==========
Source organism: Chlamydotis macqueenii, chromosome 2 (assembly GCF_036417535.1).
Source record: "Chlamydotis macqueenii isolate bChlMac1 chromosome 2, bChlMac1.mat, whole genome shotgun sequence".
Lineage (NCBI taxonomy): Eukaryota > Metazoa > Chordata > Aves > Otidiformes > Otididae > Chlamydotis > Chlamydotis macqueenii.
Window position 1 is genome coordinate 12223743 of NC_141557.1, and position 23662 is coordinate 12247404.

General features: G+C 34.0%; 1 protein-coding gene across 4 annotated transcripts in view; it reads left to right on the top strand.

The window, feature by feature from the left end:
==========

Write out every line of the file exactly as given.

Source organism: Chlamydotis macqueenii, chromosome 2 (assembly GCF_036417535.1).
Source record: "Chlamydotis macqueenii isolate bChlMac1 chromosome 2, bChlMac1.mat, whole genome shotgun sequence".
Lineage (NCBI taxonomy): Eukaryota > Metazoa > Chordata > Aves > Otidiformes > Otididae > Chlamydotis > Chlamydotis macqueenii.
Window position 1 is genome coordinate 12223743 of NC_141557.1, and position 23662 is coordinate 12247404.

General features: G+C 34.0%; 1 protein-coding gene across 4 annotated transcripts in view; it reads left to right on the top strand.

The window, feature by feature from the left end: